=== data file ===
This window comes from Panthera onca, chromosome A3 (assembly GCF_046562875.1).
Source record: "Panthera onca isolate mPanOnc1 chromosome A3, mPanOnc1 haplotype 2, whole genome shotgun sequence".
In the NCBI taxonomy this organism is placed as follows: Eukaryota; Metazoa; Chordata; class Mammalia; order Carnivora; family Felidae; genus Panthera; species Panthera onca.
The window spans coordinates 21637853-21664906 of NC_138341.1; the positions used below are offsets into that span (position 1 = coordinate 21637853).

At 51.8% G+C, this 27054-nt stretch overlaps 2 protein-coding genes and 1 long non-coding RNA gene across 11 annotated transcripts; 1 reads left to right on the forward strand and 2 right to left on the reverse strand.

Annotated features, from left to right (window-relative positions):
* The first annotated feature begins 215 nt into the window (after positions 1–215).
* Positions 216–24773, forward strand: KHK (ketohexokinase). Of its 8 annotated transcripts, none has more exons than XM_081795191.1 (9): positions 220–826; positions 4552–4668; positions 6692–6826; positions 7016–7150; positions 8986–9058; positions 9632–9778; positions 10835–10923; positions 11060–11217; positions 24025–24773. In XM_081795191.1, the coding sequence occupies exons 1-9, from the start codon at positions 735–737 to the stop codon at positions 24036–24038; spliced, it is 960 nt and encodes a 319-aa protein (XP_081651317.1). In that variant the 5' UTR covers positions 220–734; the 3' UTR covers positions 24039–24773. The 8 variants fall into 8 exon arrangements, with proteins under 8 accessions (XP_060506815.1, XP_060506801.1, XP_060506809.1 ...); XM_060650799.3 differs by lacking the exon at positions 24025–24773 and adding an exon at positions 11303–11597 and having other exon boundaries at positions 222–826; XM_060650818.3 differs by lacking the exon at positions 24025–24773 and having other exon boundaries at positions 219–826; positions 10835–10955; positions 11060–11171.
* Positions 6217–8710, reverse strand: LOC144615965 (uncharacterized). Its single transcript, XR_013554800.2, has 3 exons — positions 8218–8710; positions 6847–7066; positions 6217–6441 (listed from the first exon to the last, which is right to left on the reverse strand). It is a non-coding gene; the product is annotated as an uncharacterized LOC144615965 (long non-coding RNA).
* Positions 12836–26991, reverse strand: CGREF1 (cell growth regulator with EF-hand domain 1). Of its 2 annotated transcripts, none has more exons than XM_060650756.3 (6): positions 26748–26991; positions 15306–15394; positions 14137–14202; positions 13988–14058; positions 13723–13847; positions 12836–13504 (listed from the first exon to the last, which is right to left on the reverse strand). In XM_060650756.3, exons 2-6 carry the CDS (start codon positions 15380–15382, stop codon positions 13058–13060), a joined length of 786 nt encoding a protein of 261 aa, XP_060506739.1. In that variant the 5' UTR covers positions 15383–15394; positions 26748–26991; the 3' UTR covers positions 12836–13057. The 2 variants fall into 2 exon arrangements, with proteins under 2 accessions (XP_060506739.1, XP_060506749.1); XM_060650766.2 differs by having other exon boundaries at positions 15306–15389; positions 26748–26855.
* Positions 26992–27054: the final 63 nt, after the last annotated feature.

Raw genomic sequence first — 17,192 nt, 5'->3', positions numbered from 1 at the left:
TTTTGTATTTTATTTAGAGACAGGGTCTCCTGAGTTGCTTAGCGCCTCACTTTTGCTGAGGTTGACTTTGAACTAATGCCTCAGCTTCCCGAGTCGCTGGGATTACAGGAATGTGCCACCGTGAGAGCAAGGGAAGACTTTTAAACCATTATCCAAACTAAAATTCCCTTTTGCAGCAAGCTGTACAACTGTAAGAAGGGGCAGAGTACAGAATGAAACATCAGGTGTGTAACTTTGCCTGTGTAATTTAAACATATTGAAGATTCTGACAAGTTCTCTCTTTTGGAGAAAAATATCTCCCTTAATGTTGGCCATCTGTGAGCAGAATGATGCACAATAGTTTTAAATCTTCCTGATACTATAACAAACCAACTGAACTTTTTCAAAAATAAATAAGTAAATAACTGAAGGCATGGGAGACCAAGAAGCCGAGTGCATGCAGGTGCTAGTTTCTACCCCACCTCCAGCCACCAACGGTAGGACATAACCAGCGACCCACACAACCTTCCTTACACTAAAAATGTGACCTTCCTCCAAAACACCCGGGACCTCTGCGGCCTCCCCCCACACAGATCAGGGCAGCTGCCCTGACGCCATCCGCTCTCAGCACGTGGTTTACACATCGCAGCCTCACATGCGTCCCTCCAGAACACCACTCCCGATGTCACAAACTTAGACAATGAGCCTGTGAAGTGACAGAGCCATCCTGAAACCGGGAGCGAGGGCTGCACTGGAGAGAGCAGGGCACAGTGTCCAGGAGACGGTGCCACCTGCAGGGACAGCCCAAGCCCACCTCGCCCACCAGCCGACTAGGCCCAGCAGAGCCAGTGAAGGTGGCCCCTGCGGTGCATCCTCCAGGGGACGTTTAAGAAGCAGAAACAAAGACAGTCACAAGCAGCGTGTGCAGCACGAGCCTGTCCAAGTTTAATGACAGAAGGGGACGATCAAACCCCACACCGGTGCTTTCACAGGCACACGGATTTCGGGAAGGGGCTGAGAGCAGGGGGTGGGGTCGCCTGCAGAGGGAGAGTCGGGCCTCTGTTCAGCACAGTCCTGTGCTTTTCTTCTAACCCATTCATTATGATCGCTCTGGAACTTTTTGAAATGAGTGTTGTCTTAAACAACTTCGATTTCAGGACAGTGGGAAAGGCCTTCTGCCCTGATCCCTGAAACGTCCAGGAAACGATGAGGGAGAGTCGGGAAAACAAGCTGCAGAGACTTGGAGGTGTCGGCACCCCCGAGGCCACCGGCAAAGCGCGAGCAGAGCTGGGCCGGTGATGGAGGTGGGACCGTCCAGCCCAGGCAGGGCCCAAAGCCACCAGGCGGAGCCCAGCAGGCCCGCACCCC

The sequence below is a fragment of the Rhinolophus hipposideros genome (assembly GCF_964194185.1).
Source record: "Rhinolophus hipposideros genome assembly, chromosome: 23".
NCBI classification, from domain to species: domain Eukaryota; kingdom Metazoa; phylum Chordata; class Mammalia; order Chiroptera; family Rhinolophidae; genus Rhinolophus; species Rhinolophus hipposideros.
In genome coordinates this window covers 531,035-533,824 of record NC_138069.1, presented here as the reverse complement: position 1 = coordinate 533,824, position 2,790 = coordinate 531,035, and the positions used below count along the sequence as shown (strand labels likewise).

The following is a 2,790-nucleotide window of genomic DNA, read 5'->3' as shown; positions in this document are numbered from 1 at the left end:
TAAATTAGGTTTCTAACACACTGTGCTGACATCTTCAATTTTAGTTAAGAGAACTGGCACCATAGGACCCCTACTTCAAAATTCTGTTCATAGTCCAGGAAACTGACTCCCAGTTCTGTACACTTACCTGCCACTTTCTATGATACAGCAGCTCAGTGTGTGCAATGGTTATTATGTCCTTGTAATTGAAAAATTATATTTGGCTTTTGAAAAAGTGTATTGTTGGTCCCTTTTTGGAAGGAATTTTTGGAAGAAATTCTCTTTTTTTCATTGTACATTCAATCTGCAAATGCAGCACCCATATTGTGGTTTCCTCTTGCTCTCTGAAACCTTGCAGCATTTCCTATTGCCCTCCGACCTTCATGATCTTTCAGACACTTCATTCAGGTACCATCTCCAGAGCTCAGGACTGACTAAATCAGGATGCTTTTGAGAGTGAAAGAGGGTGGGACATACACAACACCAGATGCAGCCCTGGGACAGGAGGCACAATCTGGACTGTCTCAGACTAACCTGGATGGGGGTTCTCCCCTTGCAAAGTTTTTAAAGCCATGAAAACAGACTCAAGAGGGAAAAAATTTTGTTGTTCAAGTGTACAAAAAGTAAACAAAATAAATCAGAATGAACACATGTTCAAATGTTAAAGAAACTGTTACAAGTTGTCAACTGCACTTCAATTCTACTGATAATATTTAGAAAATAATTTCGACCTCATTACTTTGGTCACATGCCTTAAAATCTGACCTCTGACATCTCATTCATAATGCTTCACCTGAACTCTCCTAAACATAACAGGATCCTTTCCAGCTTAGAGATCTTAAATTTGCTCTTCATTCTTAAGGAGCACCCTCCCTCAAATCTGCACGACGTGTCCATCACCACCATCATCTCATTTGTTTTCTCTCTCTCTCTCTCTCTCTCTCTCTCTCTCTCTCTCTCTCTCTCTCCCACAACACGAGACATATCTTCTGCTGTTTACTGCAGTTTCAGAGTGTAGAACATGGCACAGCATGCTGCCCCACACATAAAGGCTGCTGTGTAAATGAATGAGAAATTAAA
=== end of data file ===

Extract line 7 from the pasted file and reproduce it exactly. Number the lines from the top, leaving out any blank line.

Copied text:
* The first annotated feature begins 215 nt into the window (after positions 1–215).